by Rabbi Ron Stern 

The Jewish people had kings (and one queen) ruling over them for nearly 1,000 years. How many can you name?  Maybe you’d have David on your list, perhaps Solomon.  If you’re really a maven, you might mention Saul. But unless you’ve studied bible (perhaps in my class!) you’d have a hard time naming another of the nearly 50 kings that ruled over Israel and Judah.  (For a list and some background, look here.) It’s likely that all those kings actually lived and ruled; some are even attested to in the chronologies of other nations, not to mention the rather lengthy accounts in the Bible.  Some achieved glorious victories, accumulated wealth, built palaces, acquired many wives – a real Jewish Game of Thrones! — and yet we hardly hear about their exploits.

Instead the story we tell, the one with which we are most familiar, is the story of nomadic wandering and slavery.  Though much of Moses’ exploits and the Hebrew story before his times lies beyond the archeological record and only appears in the Torah in a condensed form; the forty years of wandering is captured in the rather short book of Numbers.  And yet, Jewish celebrating both on Shabbat and throughout the years focuses on the story of slavery and redemption.  We are told that Shabbat rest is the Divine gift after Egyptian slavery, that the holidays are to remember the liberation and wandering.  There is not one holiday for the kings or remembrance of Israelite monarchies!

How do we explain that glaring omission from Jewish historical memory and celebration?

One answer gets to the core of what it means to be a Jew.  The story of desert wandering is a story of aspiration.  It is the story of a people becoming. All potential lies ahead.  The Israelites in the desert have not yet realized their national aspirations – they are wanderers.  They are only just beginning to implement the legal system outlined in Torah.  They have yet to choose a king or be ruled by one.  Their leader, as our ancestors tell it, wants nothing from them but the pursuit of virtue.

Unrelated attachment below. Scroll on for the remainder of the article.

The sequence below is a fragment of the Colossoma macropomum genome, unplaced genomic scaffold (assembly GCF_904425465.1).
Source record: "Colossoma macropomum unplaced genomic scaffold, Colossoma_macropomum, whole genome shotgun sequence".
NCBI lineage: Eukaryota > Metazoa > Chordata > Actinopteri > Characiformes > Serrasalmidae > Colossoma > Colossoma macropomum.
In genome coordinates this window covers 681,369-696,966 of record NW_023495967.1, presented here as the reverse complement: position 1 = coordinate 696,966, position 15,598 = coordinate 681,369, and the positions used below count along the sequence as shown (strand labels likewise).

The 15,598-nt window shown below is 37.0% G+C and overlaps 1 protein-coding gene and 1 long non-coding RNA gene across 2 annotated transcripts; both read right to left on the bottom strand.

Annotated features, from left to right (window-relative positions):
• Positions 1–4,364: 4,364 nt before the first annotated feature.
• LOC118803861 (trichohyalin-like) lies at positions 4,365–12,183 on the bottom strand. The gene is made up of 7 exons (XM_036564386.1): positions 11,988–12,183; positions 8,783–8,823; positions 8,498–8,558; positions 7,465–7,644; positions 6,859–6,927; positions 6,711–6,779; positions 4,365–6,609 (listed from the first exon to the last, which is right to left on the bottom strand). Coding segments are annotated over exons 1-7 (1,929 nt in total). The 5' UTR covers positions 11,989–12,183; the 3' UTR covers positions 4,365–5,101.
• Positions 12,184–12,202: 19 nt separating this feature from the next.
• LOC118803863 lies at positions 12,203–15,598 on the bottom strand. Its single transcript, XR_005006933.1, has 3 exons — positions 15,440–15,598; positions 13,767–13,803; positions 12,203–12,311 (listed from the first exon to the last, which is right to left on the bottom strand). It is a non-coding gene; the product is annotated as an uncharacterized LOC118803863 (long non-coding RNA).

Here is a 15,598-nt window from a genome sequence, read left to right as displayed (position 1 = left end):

In contrast, the stories of the kings are accounts of hopes unrealized.  No king rises to the level of Moses, no subsequent Jewish nation fully and successfully implements the morality asserted in Torah.  So, their stories have no place in holiday celebrations or the liturgy of the Jewish people.  Jewish prayer and Jewish celebration are about aspiration: what we can yet become – a realization of what we are not.

The lesson of this surprising anomaly of Jewish identity for us today is that we must always be in a state of becoming; not stuck in the cynicism of what is nor the back-patting of some distorted vision of what was.  Individuals, communities, nations are better served when they reach beyond where they are to what they can be.  That vision is elusive, and we can certainly disagree on what might be, however, as Jews our own experience compels us to look to the future even as we learn from the past.